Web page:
CARACAS (Reuters) - The International Federation of the Red Cross and Red Crescent Societies said on Friday it was prepared to channel humanitarian aid to Venezuela through an operation that could be similar to one in Syria, potentially helping ease chronic hunger and disease in the South American nation.
President Nicolas Maduro in February blocked efforts by political opponents to bring U.S.-backed aid into the country across its borders with neighboring Colombia and Brazil, and has denied the country is suffering a humanitarian crisis.
The IFRC “can count on the legal and technical conditions to work in the country, to gain access to humanitarian aid that is so needed,” the group’s President Francesco Rocca told a press conference. “This obviously will not resolve the problems in Venezuela and nobody should assume this is a complete solution.”
The group within 15 days could begin providing assistance, and expects that it will initially be able to help 650,000 of the most needy citizens in the country of around 30 million inhabitants, he said.
The first supplies would include medical equipment, surgical kits and power generators, Rocca said, following two major blackouts this month.
Power in many parts of Caracas, and in other Venezuelan cities, went out again on Friday evening, a day and a half after lights came back on in the capital. The blackouts have worsened Venezuelans’ suffering, cutting off water supplies and leaving hospitals and airports in the dark.
The involvement of the IFRC could signal that Maduro’s socialist government, which has been subjected to crippling U.S. sanctions, may allow in much-needed food and medicine.
But Venezuelan officials were not present at the press conference. Maduro’s government did receive a shipment of medicines on Friday from China, which has supported the embattled socialist leader and accused the United States of meddling in Venezuelan affairs.
The country’s hyperinflationary crisis has made food and medicine unaffordable for most citizens, fueling widespread malnutrition, especially among children, and a rise in preventable diseases.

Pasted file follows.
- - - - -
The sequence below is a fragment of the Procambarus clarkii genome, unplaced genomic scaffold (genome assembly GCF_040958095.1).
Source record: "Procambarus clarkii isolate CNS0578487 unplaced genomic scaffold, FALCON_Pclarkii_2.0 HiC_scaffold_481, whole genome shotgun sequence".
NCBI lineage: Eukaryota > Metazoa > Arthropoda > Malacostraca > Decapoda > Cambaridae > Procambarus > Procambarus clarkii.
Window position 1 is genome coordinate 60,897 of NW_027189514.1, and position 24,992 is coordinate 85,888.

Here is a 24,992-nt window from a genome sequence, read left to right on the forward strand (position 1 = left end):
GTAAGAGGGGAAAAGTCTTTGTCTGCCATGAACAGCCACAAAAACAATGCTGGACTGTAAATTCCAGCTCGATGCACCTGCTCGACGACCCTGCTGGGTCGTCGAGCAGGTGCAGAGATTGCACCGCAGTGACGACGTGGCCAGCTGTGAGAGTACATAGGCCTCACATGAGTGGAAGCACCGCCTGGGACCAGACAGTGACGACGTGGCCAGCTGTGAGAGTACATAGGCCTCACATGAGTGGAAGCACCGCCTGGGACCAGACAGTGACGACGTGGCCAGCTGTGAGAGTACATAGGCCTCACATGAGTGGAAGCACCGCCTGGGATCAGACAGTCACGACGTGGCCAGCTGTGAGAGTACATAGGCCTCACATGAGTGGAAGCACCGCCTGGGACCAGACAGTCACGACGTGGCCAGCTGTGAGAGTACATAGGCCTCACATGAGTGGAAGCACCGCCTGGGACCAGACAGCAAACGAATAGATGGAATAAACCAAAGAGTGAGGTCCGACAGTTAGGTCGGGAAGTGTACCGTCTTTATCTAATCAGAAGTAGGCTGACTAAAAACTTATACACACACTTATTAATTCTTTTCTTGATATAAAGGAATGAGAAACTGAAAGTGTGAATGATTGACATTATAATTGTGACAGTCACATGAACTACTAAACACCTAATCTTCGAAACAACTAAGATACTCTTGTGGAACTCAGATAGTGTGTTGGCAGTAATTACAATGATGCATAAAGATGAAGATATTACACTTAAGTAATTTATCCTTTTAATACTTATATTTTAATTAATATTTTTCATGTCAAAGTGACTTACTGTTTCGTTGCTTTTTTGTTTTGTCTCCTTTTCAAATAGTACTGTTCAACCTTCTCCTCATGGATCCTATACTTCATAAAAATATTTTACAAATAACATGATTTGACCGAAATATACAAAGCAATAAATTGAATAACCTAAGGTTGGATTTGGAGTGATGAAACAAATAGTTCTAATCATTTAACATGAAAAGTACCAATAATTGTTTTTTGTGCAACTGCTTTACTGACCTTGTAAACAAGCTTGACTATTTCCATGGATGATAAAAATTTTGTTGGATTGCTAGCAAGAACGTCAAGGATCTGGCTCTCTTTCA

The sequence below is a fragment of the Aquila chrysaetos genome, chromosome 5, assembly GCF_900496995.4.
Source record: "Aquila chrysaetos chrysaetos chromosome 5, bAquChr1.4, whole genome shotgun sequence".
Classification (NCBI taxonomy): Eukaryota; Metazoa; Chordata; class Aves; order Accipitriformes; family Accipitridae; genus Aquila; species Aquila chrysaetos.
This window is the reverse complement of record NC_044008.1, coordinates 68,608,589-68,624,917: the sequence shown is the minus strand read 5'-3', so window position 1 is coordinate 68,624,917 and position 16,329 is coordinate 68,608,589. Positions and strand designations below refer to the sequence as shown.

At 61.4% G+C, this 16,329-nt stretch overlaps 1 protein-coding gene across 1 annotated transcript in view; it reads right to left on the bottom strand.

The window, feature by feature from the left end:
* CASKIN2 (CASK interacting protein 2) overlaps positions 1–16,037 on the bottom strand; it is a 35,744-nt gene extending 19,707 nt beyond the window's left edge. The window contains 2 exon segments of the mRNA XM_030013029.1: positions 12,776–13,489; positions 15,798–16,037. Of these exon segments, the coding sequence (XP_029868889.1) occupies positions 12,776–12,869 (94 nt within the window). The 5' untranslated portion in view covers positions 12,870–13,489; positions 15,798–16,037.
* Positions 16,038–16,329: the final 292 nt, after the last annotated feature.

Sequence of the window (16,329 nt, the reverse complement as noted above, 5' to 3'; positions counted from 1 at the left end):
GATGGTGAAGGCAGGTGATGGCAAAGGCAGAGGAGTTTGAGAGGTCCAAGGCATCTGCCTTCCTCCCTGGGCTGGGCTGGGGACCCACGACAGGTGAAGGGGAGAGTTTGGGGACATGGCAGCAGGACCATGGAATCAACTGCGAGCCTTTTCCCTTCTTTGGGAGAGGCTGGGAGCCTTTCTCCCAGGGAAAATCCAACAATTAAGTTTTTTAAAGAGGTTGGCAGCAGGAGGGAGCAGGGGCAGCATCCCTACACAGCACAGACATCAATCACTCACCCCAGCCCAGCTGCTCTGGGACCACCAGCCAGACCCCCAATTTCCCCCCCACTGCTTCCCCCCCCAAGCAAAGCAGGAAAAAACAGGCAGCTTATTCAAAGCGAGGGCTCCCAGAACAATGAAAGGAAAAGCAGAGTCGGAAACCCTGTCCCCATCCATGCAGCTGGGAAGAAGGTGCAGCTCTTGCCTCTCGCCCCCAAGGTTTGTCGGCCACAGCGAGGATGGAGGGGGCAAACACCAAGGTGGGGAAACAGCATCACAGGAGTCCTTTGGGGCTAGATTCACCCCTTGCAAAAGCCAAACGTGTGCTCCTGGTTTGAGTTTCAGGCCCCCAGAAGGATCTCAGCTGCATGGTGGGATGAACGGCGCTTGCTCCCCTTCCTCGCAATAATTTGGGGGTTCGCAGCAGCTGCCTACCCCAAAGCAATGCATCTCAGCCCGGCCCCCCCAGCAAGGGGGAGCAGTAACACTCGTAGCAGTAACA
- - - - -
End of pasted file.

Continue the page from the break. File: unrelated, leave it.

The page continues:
The United Nations estimates that about a quarter of Venezuelans need humanitarian assistance, according to an internal U.N. report seen by Reuters.
Venezuela has also been mired in a political crisis as dozens of nations have recognized Juan Guaido, the head of Venezuela’s National Assembly, as the country’s rightful leader, arguing Maduro’s 2018 re-election was illegitimate.
Guaido, who invoked the constitution to assume an interim presidency in January, led an unsuccessful effort to transport humanitarian aid into Venezuela from neighboring Colombia and Brazil on Feb. 23.
Julio Castro, of the non-profit group Doctors for Health, described the IFRC’s aid announcement as an advance but said it did not guarantee success, offering a sports analogy of the sort that is common in the baseball-loving country.
“Today I feel as if I’ve hit a line drive with runners on second and third - we haven’t won the game, but we’ve moved forward,” Castro wrote via Twitter.
It was not immediately evident what assurances the government had provided to the IFRC. Rocca said he could not reveal what had been discussed in meetings.
Venezuela’s information ministry did not reply to a request for comment.
Guaido in February led an effort to bring aid across borders with neighboring Colombia and Brazil. Troops loyal to Maduro repelled the convoys, saying they were part of a veiled invasion by Washington.
Industries Minister Tareck El Aissami on Friday afternoon received the shipment of Chinese medicine at the country’s principal airport of Maiquetia, saying China was helping counteract U.S. efforts to weaken Maduro’s government.
“This is an exercise in sovereignty, independence and dignity,” El Aissami said of the shipment, which included medical supplies ranging from analgesics to diabetes treatment.
“We are defeating the blockade that North American imperialism wants to impose.”
El Aissami did not describe the supplies as humanitarian aid, saying Venezuela had set up bilateral funds and “healthy commercial relations” to ensure supplies of medicine.
He did not mention the Red Cross, which earlier said it would not be involved in distributing the medication from China.
China, which has major oil investments in the country, has continued to back Maduro while criticizing the United States for meddling in the country’s affairs. It has lent Venezuela some $50 billion over the last decade through oil-for-loan arrangements. Amid recent blackouts, it has also offered to help improve the power supply.
Additional reporting by Diego Ore and Deisy Buitrago; Editing by Jeffrey Benkoe,Tom Brown and Diane Craft
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